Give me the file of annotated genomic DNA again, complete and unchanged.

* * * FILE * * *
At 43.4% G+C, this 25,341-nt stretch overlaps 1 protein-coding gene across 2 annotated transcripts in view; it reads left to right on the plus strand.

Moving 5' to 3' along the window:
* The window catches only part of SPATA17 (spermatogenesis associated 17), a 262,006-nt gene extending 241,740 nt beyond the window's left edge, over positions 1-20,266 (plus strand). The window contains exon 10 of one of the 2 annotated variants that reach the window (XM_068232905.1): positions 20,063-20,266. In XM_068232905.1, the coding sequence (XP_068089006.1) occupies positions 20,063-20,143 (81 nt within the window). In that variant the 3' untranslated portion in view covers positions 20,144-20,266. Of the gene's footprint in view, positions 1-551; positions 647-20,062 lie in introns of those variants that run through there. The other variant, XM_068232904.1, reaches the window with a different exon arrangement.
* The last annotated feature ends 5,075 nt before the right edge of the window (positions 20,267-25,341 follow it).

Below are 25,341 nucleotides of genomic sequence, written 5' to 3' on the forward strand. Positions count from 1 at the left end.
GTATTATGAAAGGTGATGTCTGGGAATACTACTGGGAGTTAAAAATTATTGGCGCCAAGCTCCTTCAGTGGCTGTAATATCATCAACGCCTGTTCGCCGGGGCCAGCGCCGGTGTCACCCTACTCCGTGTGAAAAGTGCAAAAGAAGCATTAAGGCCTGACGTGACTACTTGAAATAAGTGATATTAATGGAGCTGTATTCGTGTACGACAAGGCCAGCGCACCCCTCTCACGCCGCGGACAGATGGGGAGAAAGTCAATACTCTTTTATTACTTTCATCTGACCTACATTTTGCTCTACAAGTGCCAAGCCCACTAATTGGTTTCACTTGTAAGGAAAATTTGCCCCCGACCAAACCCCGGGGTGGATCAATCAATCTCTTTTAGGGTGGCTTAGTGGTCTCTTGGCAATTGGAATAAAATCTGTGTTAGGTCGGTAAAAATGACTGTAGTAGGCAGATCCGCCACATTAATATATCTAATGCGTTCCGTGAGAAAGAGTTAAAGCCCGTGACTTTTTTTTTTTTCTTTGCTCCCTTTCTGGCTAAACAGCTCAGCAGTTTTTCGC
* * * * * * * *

At 43.4% G+C, this 25,341-nt stretch overlaps 1 protein-coding gene across 2 annotated transcripts in view; it reads left to right on the plus strand.

Moving 5' to 3' along the window:
* The window catches only part of SPATA17 (spermatogenesis associated 17), a 262,006-nt gene extending 241,740 nt beyond the window's left edge, over positions 1-20,266 (plus strand). The window contains exon 10 of one of the 2 annotated variants that reach the window (XM_068232905.1): positions 20,063-20,266. In XM_068232905.1, the coding sequence (XP_068089006.1) occupies positions 20,063-20,143 (81 nt within the window). In that variant the 3' untranslated portion in view covers positions 20,144-20,266. Of the gene's footprint in view, positions 1-551; positions 647-20,062 lie in introns of those variants that run through there. The other variant, XM_068232904.1, reaches the window with a different exon arrangement.
* The last annotated feature ends 5,075 nt before the right edge of the window (positions 20,267-25,341 follow it).

Below are 25,341 nucleotides of genomic sequence, written 5' to 3' on the forward strand. Positions count from 1 at the left end.
GTATTATGAAAGGTGATGTCTGGGAATACTACTGGGAGTTAAAAATTATTGGCGCCAAGCTCCTTCAGTGGCTGTAATATCATCAACGCCTGTTCGCCGGGGCCAGCGCCGGTGTCACCCTACTCCGTGTGAAAAGTGCAAAAGAAGCATTAAGGCCTGACGTGACTACTTGAAATAAGTGATATTAATGGAGCTGTATTCGTGTACGACAAGGCCAGCGCACCCCTCTCACGCCGCGGACAGATGGGGAGAAAGTCAATACTCTTTTATTACTTTCATCTGACCTACATTTTGCTCTACAAGTGCCAAGCCCACTAATTGGTTTCACTTGTAAGGAAAATTTGCCCCCGACCAAACCCCGGGGTGGATCAATCAATCTCTTTTAGGGTGGCTTAGTGGTCTCTTGGCAATTGGAATAAAATCTGTGTTAGGTCGGTAAAAATGACTGTAGTAGGCAGATCCGCCACATTAATATATCTAATGCGTTCCGTGAGAAAGAGTTAAAGCCCGTGACTTTTTTTTTTTTCTTTGCTCCCTTTCTGGCTAAACAGCTCAGCAGTTTTTCGC